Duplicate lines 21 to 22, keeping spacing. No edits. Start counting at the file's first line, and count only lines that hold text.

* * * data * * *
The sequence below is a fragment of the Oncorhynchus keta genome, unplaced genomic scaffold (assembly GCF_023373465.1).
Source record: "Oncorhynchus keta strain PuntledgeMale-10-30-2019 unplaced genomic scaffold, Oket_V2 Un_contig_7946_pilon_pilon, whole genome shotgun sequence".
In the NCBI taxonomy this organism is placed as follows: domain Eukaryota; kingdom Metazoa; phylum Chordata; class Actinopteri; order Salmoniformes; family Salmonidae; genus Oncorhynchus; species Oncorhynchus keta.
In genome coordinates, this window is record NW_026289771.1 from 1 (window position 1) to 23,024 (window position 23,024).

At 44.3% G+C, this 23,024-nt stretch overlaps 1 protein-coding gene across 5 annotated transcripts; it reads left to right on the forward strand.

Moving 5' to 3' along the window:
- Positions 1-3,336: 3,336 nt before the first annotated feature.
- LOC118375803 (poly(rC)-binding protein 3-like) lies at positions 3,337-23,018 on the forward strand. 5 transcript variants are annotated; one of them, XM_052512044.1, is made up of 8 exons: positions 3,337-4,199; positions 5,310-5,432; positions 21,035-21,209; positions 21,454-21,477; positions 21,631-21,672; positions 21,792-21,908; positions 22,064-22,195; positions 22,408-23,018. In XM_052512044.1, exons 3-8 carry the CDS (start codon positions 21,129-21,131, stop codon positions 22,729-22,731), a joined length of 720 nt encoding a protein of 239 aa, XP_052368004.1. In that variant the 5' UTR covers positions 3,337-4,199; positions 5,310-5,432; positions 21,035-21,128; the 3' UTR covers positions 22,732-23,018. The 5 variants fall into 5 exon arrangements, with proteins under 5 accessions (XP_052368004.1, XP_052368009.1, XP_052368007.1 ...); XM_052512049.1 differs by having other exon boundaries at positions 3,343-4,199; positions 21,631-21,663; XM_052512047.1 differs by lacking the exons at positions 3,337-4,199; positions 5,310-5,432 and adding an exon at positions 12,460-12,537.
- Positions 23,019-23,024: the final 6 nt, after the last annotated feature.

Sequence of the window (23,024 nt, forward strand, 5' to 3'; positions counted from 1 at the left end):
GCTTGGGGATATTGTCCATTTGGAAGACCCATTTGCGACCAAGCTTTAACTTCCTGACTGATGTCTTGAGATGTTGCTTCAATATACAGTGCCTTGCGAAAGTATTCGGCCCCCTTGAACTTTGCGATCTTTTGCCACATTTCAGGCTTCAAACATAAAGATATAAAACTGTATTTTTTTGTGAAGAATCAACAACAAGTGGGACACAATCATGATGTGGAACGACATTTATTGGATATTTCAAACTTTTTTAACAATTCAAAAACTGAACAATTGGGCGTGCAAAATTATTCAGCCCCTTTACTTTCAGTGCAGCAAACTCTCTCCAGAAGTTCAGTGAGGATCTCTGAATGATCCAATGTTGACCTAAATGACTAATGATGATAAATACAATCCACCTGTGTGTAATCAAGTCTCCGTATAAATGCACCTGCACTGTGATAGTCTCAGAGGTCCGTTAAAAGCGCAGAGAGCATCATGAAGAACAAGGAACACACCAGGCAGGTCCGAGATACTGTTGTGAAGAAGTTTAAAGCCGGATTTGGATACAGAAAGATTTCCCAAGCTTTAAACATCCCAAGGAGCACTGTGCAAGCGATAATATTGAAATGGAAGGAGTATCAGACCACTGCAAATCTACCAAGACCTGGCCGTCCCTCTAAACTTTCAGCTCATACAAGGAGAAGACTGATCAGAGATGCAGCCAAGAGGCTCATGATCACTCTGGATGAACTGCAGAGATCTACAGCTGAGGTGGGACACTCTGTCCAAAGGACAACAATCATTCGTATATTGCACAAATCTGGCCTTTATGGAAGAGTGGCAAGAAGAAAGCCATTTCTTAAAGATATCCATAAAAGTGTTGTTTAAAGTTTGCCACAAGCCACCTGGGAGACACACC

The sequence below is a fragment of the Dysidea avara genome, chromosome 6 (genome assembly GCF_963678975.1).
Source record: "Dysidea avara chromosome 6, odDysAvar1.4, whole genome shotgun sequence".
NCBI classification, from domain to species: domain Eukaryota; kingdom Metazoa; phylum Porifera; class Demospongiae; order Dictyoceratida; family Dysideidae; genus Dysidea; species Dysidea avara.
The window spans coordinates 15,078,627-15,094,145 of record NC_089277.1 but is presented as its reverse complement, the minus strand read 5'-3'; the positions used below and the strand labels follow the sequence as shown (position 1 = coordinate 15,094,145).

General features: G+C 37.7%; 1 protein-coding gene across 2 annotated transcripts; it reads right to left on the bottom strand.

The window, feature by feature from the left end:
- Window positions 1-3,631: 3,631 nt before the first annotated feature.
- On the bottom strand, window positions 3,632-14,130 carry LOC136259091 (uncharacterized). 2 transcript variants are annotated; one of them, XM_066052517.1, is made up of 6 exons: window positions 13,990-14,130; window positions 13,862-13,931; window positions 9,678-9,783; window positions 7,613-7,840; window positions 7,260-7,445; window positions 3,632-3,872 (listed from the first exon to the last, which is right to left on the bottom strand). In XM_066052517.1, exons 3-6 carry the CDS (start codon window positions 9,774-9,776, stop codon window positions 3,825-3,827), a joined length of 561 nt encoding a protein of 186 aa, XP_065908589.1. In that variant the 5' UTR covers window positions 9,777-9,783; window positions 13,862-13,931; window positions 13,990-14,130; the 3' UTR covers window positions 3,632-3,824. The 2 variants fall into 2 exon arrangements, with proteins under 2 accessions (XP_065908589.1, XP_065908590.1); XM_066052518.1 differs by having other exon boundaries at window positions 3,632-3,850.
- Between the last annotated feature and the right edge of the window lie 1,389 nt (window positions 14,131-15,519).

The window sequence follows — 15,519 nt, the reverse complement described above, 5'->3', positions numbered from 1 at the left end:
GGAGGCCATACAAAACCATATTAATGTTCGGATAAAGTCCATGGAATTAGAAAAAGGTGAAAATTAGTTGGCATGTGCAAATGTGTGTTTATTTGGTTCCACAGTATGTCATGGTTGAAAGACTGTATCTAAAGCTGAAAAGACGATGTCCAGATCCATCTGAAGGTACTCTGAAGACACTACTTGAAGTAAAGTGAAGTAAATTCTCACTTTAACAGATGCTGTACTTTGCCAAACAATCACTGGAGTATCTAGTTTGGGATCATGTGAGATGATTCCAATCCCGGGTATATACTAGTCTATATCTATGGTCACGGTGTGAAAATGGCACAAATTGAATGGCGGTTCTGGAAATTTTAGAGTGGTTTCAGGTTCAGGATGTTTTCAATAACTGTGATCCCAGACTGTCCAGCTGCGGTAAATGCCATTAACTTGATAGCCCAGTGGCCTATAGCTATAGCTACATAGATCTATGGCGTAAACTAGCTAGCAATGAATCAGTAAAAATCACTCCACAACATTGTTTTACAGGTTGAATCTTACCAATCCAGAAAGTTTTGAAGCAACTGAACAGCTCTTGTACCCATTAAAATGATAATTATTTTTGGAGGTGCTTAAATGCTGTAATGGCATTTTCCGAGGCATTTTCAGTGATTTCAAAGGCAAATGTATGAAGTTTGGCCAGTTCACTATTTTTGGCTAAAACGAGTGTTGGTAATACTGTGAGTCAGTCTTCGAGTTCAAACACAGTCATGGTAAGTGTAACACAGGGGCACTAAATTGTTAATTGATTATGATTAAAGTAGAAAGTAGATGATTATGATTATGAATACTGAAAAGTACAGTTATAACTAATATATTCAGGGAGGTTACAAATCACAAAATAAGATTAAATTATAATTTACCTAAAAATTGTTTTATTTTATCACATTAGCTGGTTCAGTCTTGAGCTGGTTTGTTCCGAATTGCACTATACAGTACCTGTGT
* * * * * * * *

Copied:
The window sequence follows — 15,519 nt, the reverse complement described above, 5'->3', positions numbered from 1 at the left end:
GGAGGCCATACAAAACCATATTAATGTTCGGATAAAGTCCATGGAATTAGAAAAAGGTGAAAATTAGTTGGCATGTGCAAATGTGTGTTTATTTGGTTCCACAGTATGTCATGGTTGAAAGACTGTATCTAAAGCTGAAAAGACGATGTCCAGATCCATCTGAAGGTACTCTGAAGACACTACTTGAAGTAAAGTGAAGTAAATTCTCACTTTAACAGATGCTGTACTTTGCCAAACAATCACTGGAGTATCTAGTTTGGGATCATGTGAGATGATTCCAATCCCGGGTATATACTAGTCTATATCTATGGTCACGGTGTGAAAATGGCACAAATTGAATGGCGGTTCTGGAAATTTTAGAGTGGTTTCAGGTTCAGGATGTTTTCAATAACTGTGATCCCAGACTGTCCAGCTGCGGTAAATGCCATTAACTTGATAGCCCAGTGGCCTATAGCTATAGCTACATAGATCTATGGCGTAAACTAGCTAGCAATGAATCAGTAAAAATCACTCCACAACATTGTTTTACAGGTTGAATCTTACCAATCCAGAAAGTTTTGAAGCAACTGAACAGCTCTTGTACCCATTAAAATGATAATTATTTTTGGAGGTGCTTAAATGCTGTAATGGCATTTTCCGAGGCATTTTCAGTGATTTCAAAGGCAAATGTATGAAGTTTGGCCAGTTCACTATTTTTGGCTAAAACGAGTGTTGGTAATACTGTGAGTCAGTCTTCGAGTTCAAACACAGTCATGGTAAGTGTAACACAGGGGCACTAAATTGTTAATTGATTATGATTAAAGTAGAAAGTAGATGATTATGATTATGAATACTGAAAAGTACAGTTATAACTAATATATTCAGGGAGGTTACAAATCACAAAATAAGATTAAATTATAATTTACCTAAAAATTGTTTTATTTTATCACATTAGCTGGTTCAGTCTTGAGCTGGTTTGTTCCGAATTGCACTATACAGTACCTGTGT